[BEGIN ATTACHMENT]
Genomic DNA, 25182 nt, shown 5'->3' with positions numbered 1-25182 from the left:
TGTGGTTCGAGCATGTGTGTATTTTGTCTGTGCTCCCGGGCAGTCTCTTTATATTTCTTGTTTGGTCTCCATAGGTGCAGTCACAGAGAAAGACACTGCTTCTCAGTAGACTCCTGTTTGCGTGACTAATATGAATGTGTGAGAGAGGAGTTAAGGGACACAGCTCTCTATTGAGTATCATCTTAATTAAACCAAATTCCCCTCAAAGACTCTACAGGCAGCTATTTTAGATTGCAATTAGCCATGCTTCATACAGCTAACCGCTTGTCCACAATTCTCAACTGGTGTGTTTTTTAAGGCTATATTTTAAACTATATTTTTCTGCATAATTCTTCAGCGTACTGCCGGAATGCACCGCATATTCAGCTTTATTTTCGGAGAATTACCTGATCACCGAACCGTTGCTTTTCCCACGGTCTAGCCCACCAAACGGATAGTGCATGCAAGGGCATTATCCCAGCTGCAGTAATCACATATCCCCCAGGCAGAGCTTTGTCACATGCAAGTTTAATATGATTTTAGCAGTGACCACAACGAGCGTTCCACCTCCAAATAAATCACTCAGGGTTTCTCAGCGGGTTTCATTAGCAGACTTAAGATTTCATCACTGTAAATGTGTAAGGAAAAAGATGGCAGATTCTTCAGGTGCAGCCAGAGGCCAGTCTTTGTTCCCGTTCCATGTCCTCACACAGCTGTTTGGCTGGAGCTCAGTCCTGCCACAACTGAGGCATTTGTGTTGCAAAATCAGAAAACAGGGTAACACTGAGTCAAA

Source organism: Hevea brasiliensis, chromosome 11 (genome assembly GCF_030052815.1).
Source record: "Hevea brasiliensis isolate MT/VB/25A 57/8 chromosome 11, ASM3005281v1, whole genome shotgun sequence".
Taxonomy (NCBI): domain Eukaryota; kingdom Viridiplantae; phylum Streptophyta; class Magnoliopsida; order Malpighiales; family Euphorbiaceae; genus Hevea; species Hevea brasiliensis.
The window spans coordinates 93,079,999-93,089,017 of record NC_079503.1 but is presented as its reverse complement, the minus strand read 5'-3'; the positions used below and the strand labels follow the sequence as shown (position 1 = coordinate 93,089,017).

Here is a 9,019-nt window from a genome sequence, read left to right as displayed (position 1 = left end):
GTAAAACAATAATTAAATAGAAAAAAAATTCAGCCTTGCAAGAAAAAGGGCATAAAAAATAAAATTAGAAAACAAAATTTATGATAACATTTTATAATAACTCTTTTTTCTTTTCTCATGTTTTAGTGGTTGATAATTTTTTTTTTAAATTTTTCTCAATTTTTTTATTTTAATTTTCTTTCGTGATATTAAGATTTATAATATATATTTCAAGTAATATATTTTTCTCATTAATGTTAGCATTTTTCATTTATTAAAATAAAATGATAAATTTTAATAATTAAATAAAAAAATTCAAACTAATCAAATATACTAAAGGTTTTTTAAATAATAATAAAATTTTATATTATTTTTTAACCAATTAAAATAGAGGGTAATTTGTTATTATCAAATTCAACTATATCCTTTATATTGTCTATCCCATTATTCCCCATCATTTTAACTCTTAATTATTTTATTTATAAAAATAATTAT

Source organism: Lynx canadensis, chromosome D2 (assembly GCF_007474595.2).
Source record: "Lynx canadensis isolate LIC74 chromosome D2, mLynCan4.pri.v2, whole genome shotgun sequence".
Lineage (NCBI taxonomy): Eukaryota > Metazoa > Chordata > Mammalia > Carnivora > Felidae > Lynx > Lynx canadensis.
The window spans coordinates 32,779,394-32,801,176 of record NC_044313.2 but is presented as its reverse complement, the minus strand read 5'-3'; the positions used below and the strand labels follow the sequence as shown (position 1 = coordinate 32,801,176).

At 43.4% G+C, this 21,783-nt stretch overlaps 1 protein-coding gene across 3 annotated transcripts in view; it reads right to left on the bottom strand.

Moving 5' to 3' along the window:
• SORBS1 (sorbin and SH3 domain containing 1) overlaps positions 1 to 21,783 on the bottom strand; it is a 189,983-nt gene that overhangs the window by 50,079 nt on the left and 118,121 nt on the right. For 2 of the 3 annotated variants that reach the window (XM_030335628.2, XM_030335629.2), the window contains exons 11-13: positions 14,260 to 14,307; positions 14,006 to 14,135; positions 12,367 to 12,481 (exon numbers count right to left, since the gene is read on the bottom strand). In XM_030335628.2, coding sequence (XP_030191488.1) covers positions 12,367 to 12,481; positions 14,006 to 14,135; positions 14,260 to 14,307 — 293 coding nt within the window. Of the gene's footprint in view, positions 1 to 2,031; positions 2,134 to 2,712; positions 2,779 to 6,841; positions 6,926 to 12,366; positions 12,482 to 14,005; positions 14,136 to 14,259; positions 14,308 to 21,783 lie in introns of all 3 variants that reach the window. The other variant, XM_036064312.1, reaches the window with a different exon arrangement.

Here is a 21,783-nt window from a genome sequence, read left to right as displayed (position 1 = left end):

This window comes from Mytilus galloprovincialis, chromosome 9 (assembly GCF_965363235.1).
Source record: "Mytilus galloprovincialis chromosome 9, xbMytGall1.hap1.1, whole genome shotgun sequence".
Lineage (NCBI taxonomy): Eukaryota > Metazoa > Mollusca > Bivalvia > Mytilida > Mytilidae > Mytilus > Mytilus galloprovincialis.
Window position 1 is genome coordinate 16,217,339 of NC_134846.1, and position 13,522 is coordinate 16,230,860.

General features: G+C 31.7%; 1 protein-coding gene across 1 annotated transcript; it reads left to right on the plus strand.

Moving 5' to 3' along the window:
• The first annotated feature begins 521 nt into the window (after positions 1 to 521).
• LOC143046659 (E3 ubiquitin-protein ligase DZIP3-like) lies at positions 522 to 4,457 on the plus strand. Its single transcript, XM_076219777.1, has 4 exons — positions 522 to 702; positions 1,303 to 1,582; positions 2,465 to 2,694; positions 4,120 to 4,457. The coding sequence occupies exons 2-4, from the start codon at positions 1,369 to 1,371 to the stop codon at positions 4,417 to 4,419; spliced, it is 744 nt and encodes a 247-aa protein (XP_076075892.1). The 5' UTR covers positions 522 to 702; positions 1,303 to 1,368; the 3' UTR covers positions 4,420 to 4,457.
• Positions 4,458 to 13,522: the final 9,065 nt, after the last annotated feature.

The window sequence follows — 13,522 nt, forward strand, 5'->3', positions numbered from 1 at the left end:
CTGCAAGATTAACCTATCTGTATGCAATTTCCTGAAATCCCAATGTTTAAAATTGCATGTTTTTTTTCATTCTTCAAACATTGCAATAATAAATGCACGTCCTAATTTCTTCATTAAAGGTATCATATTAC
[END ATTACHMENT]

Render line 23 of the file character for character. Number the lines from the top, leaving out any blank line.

• The first annotated feature begins 521 nt into the window (after positions 1 to 521).